Bulls Continue 8-Year Run
The bears ruined the ringing in of the New Year with a Friday win and are trying to deny the typical Santa Claus rally that has another two days to run. However, it was the bulls that capped off a winning 2016 to keep their eight-year streak intact following a strong fourth-quarter rally.
The action picks back up this week as Wall Street gets back to reality following their extended vacations. Most of the suit-and-ties have missed the recent run to record highs and are the same ones that were saying the market had peaked in the summer and after the election.
While the slick talking pros have been begging for a pullback for the past two months, it remains to be seen if it will be ahead of, during, or, after fourth-quarter earnings season. This will be the catalyst, along with possible geopolitical concerns, that will shape what could be a very volatile January.
The Dow dropped 57 points, or 0.3%, to end at 19,762 on Friday. The blue-chips tested a high of 19,852 on the open but failed lower resistance at 19,900-20,000 for the second-straight session. The fade to 19,718 and close below near-term support at 19,800 was a slightly bearish development. Additional help is at 19,600-19,550.
The S&P 500 fell 10 points, or 0.5%, to finish at 2,238. The index traded into lower resistance at 2,250-2,275 but stalled at 2,253 within minutes of the opening. The backtest to 2,233 breeched lower support at 2,240-2,235. There is additional risk to 2,225-2,220 with a close below the latter a likely opportunity to go short with put options. We can possibly go long with call options on a close back above 2,260.
The Nasdaq stumbled 49 points, or 0.9%, to settle at 5,383. Tech made a 9-point run to just under 5,442 but fell shy of recovering resistance at the 5,450 level. Fresh hurdles are at 5,400-5,425 and levels the bulls need to recover today. Near-term support is at 5,350-5,300 and the 50-day moving average nestled in between the two.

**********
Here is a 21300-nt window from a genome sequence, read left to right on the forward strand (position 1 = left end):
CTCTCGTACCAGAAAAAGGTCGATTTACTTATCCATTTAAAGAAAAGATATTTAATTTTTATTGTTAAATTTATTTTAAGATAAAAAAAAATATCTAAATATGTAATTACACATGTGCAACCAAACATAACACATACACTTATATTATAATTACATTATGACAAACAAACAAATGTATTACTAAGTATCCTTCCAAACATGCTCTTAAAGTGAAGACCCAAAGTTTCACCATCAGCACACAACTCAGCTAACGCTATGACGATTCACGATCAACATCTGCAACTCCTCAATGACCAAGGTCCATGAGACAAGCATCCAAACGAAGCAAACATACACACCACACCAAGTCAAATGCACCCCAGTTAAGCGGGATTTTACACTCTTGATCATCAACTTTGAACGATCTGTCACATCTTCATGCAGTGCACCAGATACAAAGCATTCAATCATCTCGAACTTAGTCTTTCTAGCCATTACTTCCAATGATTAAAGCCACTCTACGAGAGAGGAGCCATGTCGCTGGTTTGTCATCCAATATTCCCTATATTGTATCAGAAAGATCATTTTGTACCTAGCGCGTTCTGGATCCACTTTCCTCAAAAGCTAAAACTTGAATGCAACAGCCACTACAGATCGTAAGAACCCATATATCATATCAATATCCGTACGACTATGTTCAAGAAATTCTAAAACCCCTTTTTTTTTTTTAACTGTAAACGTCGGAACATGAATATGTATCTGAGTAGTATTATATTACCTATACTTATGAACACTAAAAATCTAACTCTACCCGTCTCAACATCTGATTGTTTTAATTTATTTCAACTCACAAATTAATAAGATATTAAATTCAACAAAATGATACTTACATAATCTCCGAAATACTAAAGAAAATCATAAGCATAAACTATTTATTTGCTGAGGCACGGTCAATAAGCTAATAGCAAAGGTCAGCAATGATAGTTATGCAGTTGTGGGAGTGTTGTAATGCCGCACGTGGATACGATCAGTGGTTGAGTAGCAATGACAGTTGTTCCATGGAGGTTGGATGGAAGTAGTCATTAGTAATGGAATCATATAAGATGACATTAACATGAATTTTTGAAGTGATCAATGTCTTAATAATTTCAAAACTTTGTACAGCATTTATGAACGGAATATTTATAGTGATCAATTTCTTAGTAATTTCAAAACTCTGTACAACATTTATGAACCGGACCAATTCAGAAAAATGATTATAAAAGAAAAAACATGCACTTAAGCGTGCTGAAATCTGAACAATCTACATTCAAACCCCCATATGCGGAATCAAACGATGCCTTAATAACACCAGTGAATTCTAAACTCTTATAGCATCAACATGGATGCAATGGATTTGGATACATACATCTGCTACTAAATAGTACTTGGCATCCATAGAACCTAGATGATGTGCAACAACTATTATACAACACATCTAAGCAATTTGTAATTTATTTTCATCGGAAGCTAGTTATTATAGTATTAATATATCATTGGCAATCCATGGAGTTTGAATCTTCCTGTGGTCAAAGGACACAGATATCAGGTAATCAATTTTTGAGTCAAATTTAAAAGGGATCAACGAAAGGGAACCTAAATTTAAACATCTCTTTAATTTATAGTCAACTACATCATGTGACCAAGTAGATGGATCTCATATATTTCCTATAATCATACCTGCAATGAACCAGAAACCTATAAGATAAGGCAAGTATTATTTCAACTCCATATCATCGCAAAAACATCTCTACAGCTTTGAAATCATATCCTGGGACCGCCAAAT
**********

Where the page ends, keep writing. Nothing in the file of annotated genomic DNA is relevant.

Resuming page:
The Russell 2000 lost 6 points, or 0.4%, to close at 1,357. The small-caps popped two-points higher at the start of Friday’s action but the trip to just below 1,365 failed lower resistance at 1,370-1,375. Support at 1,360-1,350 is back in play following the intraday test to 1,353. Backup support is at 1,340-1,335.
The S&P 500 Volatility Index ($VIX, 14.04, up 0.67) fell to a low of 13.05 during Friday’s open with support at 12.50-11.50 easily holding. The close above 13.50 and test to 14.68 violated all of the major-moving averages with the 200-day holding. The close above the 50/100-day moving averages bears caution on a close above upper resistance at 14.50-15.
The Dow gained 639 points, or 3.3%, in December while the S&P 500 added 40 points, or 1.8%. The Nasdaq advanced 59 points, or 1.1%, and the Russell 2000 jumped nearly 35 points, or 2.6%.
For 2016, the Dow was up 2,238 points, or 13.3%, and the S&P 500 climbed nearly 195 points, or 9.7%. The Nasdaq zoomed over 375 points, or 8.2%, and the Russell 2000 soared 221 points, or 19.4%.
All of the major indexes are on two-month winning streaks. This follows prior 3-month losing streaks for the Dow and S&P 500 from August through October. Aside from October, the Nasdaq and Russell 2000 have traded higher in five of the past six months.
The Dow Theory trends I have been discussing have played out well over the past two-months as the blue-chips cleared a “triple-top” in early November. These types of chart patterns can be bullish or bearish and this one has been super bullish on the breakout. The Dow peaked in July and August while holding a lower trading from September throughout October.
I talked about the first 3 Dow Theory patterns throughout December that took place with the Transports breaking out to new highs, volume picking up in November and early December, and the bullish trend staying intact through the mini-trading range.
The other 3 main Dow Theories are “movement”, “phase” and the fact the market is discounting all news, good or bad, for the most part. The main movement the Dow could be entering is considered the primary movement of a major trend that can last from less than a year to several years.
The overall Dow Theory also shows major market trends are composed of three phases: 1) an accumulation phase that has already occurred, or hasn’t matured. 2) a public participation, or absorption phase, that has yet to happen and should ignite at Dow 20,000. 3) and a distribution phase.